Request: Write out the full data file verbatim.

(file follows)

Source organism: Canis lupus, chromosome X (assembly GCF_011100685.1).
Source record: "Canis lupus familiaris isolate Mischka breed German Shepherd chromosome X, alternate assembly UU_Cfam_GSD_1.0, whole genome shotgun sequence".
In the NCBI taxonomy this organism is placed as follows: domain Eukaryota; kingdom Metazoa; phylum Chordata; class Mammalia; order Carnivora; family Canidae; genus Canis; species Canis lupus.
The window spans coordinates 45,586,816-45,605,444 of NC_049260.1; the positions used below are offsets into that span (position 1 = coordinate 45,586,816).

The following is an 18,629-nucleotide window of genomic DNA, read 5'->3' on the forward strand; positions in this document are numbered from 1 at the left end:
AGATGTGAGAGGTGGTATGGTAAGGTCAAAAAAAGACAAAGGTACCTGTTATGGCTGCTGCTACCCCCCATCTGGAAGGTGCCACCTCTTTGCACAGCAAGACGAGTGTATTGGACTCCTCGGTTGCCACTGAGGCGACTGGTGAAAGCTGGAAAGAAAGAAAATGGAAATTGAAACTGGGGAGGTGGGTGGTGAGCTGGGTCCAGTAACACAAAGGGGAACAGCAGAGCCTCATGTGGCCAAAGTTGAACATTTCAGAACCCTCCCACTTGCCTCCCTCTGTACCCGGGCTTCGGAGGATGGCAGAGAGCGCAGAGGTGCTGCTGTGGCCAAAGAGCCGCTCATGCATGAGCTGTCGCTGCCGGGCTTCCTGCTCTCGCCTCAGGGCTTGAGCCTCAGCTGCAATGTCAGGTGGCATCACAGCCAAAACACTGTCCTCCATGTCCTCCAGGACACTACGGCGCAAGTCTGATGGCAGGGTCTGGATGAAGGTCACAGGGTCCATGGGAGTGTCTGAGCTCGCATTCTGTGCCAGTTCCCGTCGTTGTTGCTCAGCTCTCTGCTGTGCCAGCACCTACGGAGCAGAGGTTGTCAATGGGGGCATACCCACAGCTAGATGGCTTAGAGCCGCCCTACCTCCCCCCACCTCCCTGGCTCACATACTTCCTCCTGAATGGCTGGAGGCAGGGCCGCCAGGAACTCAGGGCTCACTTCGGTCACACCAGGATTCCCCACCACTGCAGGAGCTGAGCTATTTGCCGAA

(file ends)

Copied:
Source organism: Canis lupus, chromosome X (assembly GCF_011100685.1).
Source record: "Canis lupus familiaris isolate Mischka breed German Shepherd chromosome X, alternate assembly UU_Cfam_GSD_1.0, whole genome shotgun sequence".
In the NCBI taxonomy this organism is placed as follows: domain Eukaryota; kingdom Metazoa; phylum Chordata; class Mammalia; order Carnivora; family Canidae; genus Canis; species Canis lupus.
The window spans coordinates 45,586,816-45,605,444 of NC_049260.1; the positions used below are offsets into that span (position 1 = coordinate 45,586,816).

The following is an 18,629-nucleotide window of genomic DNA, read 5'->3' on the forward strand; positions in this document are numbered from 1 at the left end:
AGATGTGAGAGGTGGTATGGTAAGGTCAAAAAAAGACAAAGGTACCTGTTATGGCTGCTGCTACCCCCCATCTGGAAGGTGCCACCTCTTTGCACAGCAAGACGAGTGTATTGGACTCCTCGGTTGCCACTGAGGCGACTGGTGAAAGCTGGAAAGAAAGAAAATGGAAATTGAAACTGGGGAGGTGGGTGGTGAGCTGGGTCCAGTAACACAAAGGGGAACAGCAGAGCCTCATGTGGCCAAAGTTGAACATTTCAGAACCCTCCCACTTGCCTCCCTCTGTACCCGGGCTTCGGAGGATGGCAGAGAGCGCAGAGGTGCTGCTGTGGCCAAAGAGCCGCTCATGCATGAGCTGTCGCTGCCGGGCTTCCTGCTCTCGCCTCAGGGCTTGAGCCTCAGCTGCAATGTCAGGTGGCATCACAGCCAAAACACTGTCCTCCATGTCCTCCAGGACACTACGGCGCAAGTCTGATGGCAGGGTCTGGATGAAGGTCACAGGGTCCATGGGAGTGTCTGAGCTCGCATTCTGTGCCAGTTCCCGTCGTTGTTGCTCAGCTCTCTGCTGTGCCAGCACCTACGGAGCAGAGGTTGTCAATGGGGGCATACCCACAGCTAGATGGCTTAGAGCCGCCCTACCTCCCCCCACCTCCCTGGCTCACATACTTCCTCCTGAATGGCTGGAGGCAGGGCCGCCAGGAACTCAGGGCTCACTTCGGTCACACCAGGATTCCCCACCACTGCAGGAGCTGAGCTATTTGCCGAA